Malaysians should not be marrying too young


  • Letters
  • Thursday, 18 Dec 2014

IT is extremely appalling to read and to swallow the bitter pill that Malaysians are marrying too young.

It is shocking to read this as stated by the United Nations resident coordinator in Malaysia Michelle Gyles-McDonnough who said: “Far too many young people in Malaysia are getting married too early, putting their health and wellbeing at risk.”

These early marriages has denied the ability of young people to stay in school, pursue higher education and be equipped to be part of a productive labour force to achieve our government’s vision to be high-income nation.

While I agree with the report which states that “Early marriage denies young people the basic right to the full realisation of their potential” but we must analyse quickly and see where we went wrong in this issue. I remember most of the couples in the 40’s and 50’s got married very young due to socio-economic conditions and also due to post World War Two effects.

It is also quite interesting to note that despite being “a generation that is more connected, better educated and healthier than any generation before” and yet they choose to marry young. This deprives the immense transformative powers that youths today possess.

While early marriages among the young was among several challenges that the country’s population was facing, the other challenges included teenage pregnancies, youth unemployment and other social problems arising from the lack of youth-friendly sexual and reproductive health information and services.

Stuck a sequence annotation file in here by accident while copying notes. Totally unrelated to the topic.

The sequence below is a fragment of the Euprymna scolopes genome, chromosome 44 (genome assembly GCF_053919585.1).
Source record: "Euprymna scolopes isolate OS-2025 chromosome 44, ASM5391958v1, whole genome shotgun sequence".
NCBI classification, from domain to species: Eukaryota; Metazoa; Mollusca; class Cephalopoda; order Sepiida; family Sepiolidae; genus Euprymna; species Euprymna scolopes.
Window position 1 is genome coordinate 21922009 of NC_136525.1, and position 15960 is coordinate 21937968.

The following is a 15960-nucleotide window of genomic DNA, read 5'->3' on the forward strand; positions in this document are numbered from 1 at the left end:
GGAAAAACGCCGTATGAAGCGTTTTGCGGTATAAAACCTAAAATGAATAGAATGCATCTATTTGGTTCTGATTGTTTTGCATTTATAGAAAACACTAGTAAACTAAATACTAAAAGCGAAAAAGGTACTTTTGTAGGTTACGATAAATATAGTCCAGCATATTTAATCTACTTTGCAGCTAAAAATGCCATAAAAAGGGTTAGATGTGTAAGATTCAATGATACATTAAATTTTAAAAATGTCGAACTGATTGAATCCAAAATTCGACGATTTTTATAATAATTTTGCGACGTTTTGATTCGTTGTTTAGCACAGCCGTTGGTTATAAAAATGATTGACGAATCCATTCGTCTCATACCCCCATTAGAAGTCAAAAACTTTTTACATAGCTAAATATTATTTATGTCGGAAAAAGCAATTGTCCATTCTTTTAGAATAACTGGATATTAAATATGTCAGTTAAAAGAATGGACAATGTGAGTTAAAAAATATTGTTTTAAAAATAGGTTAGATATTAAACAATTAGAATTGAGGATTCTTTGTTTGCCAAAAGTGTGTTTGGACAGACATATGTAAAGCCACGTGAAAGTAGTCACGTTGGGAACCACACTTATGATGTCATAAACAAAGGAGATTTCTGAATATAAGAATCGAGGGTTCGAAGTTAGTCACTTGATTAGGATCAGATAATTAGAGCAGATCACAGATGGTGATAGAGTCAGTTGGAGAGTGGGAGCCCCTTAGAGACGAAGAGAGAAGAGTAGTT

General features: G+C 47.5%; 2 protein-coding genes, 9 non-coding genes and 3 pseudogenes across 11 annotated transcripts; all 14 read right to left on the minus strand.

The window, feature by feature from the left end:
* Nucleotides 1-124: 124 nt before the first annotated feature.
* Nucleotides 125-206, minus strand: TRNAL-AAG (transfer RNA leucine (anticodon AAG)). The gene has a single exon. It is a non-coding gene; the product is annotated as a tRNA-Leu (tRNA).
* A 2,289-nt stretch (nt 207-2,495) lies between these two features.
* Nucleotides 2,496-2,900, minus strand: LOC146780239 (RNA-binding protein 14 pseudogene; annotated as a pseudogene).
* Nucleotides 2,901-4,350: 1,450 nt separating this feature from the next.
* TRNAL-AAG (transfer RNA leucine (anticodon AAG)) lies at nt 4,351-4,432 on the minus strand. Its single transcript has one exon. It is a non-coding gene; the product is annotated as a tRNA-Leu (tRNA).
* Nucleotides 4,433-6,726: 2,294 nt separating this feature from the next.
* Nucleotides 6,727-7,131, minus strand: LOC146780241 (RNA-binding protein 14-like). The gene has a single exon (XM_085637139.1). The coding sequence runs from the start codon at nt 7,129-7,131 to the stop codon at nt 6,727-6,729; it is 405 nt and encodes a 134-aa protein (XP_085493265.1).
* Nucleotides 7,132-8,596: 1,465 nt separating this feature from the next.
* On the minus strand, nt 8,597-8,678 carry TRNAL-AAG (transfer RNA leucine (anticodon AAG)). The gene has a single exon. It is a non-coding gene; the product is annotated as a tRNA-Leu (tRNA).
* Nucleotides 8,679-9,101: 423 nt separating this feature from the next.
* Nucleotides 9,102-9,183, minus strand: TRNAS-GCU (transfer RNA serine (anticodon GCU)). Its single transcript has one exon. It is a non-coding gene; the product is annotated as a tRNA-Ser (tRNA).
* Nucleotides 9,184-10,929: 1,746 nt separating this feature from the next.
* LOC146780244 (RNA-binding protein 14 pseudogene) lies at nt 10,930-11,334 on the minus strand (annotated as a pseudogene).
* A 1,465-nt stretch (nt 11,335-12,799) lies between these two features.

The 2010 population census showed that 1.4% or 80,000 married women were between the ages of 15 and 19 while the corresponding number of young married men was 70,000.

It is also sad to note that if we have children as young as 10 registering for premarital counselling, then we have a serious problem here.

In 2013, more than 170,000 girls under the age of 19 declared their pregnancies at the Health Ministry’s maternal and child health clinics nationwide.

Although we enjoy a high national literacy rate, 44,000 children of school-going age have never attended school, as of 2009. This is a dangerous phenomenon which has negative implications on their future, creating situations that will cost much more to solve than if the problem is averted at its inception.

The Government, NGOs and our education system should create opportunities for our young to find their place as leaders, innovators, change-agents and entrepreneurs of the future, rather than opting for marriage at a tender age.

The youth are a critical stakeholder of our nation. We must look into this matter seriously and not only during elections. We must address the reasons as to why Malaysians are marrying young and come up with strong recommendations and programmes to address these issues.

Investments in the young people, particularly adolescent girls create the potential to unleash the power for greater human development and advancement.

RAVINDRAN RAMAN KUTTY

Kuala Lumpur

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